In economic turmoil, those in power in governments and finance commissions need to pay close attention to Facebook’s strategy to release a crypto coin.
Adding to the consequences of the pandemic, there is another economic downturn looming. Economic pros are forecasting more trouble that is fast approaching, seeing how the global financial state is still recovering from the blow of 2008. We are now in a deep curve of little growth. Financial regulators need to be warier with the way local and worldwide marketplaces are behaving, and they need to act soon.
Last year, China showed it was gaining traction in establishing its own crypto since Facebook was fast on track to release its own Libra. Facebook stated that the aim was to reinvent cash for the new age, developing a worldwide finance system on the basis of its own coin.
The media showed worry over the fact that information rendered private will be collected with this clash; I believe that regulators also need to deal with the grave problems of regulation since the world is so unstable. This seems even more urgent as digital payment types and currencies are more important each day because of social distancing.
This alerted state stems from the info that China, the globe’s 2nd economic power, is still trying to gain on Facebook by issuing a crypto-coin since they view Libra as a risk. If Libra is indeed so, then regulating entities must state this out loud and act responsibly instead of moving slower and pushing the economy into more depression.
Some of the more obvious problems, though, should move the USA monetary and financial regulators overseeing Factbook’s activity, like the Fed, to do something about Libra. To gain a better picture of how a digital coin can put in jeopardy the state of the economy, just pit Libra’s strategy against BTC, and you will see how fast and volatile Libra’s growth and impact can be.
Seeing how strong Bitcoin is, Libra could simply become too big to fall. At the moment, the marketplace capitalization of BTC is circa 190B dollars, and the worth of the thirty most valuable traded cryptos goes over 1/3 of the marketplace capitalization of Facebook. Also, approximately five percent of American citizens are investing in BTC. If BTC all of the sudden became regulated or fell down, or found itself in a situation where it had limited operability, then this would have some hefty consequences on the local financial system.
Facebook has more than two billion active users each month, and BTC has just seven million. If just one percent of Facebook’s active users invested in Libra, that would already go over the number of BTC investors. Thus, if users readily see the BTC as too big to fail, with a bailout call resembling one that was in place when one of the biggest BTC exchanges faced bankruptcy in 2014, then if Libra fell, it would really hit the economy at large.
That is why senators questioned Facebook’s leading figures in 2019 on this issue and on the creation of Libra. Though the hearing focused on the effects of the digital coin, senators were worried that Facebook would all of the sudden become like a bank. Some senators said that one of the bigger issues was that the firm could move its business’ aim to currency provision, and in that way, moving the too-big-to-fall problem from the heart of the financial industry and into the technological one.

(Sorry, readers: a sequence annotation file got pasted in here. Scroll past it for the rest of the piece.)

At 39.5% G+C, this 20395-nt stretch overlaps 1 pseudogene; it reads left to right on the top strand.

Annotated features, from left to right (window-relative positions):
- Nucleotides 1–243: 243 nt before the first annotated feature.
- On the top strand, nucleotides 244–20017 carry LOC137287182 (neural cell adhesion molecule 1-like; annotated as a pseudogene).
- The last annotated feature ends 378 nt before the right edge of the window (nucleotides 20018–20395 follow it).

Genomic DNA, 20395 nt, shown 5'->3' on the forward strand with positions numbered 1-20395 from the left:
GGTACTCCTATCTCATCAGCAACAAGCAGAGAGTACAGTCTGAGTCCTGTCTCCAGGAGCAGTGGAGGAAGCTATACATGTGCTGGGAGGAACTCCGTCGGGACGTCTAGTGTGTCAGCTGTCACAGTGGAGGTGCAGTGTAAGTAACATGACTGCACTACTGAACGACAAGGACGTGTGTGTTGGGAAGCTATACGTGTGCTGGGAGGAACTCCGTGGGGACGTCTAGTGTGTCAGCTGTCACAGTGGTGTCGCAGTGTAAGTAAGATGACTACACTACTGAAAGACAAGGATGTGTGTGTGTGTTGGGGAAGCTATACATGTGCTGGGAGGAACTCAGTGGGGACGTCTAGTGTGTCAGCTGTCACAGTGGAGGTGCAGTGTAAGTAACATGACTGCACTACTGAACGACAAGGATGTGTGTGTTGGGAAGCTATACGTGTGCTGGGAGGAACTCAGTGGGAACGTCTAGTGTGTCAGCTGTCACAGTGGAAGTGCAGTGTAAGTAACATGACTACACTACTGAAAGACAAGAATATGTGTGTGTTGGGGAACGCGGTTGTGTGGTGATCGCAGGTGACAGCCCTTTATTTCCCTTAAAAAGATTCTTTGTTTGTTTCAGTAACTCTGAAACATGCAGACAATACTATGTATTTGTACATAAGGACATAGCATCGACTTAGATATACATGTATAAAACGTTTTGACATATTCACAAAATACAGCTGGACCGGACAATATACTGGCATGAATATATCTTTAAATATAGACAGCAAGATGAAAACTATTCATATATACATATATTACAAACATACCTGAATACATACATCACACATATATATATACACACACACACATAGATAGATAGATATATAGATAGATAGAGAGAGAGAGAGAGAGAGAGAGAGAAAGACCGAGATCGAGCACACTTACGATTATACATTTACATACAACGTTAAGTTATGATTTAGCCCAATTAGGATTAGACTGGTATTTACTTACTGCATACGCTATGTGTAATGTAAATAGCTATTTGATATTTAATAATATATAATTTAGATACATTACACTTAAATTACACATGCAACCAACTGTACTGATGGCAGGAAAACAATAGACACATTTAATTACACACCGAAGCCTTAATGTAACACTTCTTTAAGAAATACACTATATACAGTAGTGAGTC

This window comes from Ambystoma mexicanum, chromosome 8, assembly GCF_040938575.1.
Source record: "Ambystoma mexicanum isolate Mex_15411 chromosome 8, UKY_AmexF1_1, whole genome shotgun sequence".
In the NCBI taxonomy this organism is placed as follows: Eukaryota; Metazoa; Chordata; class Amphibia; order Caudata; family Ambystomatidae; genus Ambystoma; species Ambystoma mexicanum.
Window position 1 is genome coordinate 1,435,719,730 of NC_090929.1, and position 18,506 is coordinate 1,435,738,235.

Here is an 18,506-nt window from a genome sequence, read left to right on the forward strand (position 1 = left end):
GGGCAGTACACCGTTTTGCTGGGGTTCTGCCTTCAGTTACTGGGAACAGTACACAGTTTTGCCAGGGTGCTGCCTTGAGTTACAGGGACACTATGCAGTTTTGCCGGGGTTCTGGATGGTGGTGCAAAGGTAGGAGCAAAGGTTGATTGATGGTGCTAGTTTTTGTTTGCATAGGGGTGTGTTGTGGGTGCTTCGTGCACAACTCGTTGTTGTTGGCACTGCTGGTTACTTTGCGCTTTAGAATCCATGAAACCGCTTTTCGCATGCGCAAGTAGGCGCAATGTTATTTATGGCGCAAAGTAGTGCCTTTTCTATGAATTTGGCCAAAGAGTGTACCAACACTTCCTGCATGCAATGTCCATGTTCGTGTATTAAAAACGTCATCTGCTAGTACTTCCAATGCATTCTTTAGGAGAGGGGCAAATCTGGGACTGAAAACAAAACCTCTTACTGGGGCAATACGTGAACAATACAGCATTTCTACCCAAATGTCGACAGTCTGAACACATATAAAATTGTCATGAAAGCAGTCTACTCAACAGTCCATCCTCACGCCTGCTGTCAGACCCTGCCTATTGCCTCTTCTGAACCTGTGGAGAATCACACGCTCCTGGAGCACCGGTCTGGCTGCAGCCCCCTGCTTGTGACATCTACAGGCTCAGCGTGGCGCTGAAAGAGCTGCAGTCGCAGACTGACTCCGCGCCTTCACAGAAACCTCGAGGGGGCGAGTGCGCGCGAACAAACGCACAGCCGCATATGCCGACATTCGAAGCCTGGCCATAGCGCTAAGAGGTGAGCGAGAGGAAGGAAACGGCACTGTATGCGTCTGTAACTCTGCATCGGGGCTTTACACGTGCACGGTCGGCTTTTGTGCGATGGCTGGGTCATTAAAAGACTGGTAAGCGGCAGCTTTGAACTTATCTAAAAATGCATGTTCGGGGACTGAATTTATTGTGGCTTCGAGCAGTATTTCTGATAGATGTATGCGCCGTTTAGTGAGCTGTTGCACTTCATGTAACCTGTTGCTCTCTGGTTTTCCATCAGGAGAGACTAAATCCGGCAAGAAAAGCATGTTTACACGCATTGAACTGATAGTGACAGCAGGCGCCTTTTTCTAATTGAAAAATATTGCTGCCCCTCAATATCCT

Though Facebook walked away from Libra plans in April this year because stakeholders put pressure on them, choosing for Libra to be a virtual payment system instead of a worldwide monetary alternative, there are still worries about the wide-reaching tentacles of this project.
Considering the BTC situation, Libra could really have an impact on the financial system in ways we cannot predict. The inception of BTC already removed some power from central financial institutions to regulate the financial system because of a new tech procedure that regulations cannot control – the distributed leverage. Moreover, entrepreneurship, sectors, and services starting to accept cryptos as a payment strategy stopped the growth of central banks in terms of regulation, national currencies.,
Moreover, if other major corporations want to compete with Libra, what will become of the USA finance system? The four biggest USA firms have a marketplace capitalization that is around 1/4 of China’s whole gross domestic product. Seeing these numbers, a worst-case scenario could change the world as we know it in ways we cannot predict.
In line with this, during a Senate hearing in 2019, Jerome Powell, Federal Reserve Chair, expressed worries connected to the Libra project. He highlighted the consternation regarding financial stability and protecting clients, seeing the size of Facebook and the unexpected consequences that could occur if the currency enters the market.
Cryptocurrency-asset advocated, though, think that BTC could be a ticket out of the financial downturn, as its system is not connected to any country’s financial system. It may prove as an oasis for investors in volatile marketplace spaces. At the same time, Libra devs are advertising the venture’s aim of promoting economic independence and financial inclusion, in the end resulting in financial stability by enlarging client welfare and bringing up national economies.
Whatever the case is, innovation is welcome and is viewed with enthusiasm. Prudence, though, is something regulators need to work on, especially in these unprecedented times.
Since these are turbulent financial times that are only going to get harder over the winter, then regulators also need to be focused to the max on initiatives that could destabilize the financial system. Also, regulators need to monitor, comprehend and adjust fast to new tech initiatives, like the Facebook push with Libra, in order to have proactive knowledge of hefty financial projects before we are all doomed.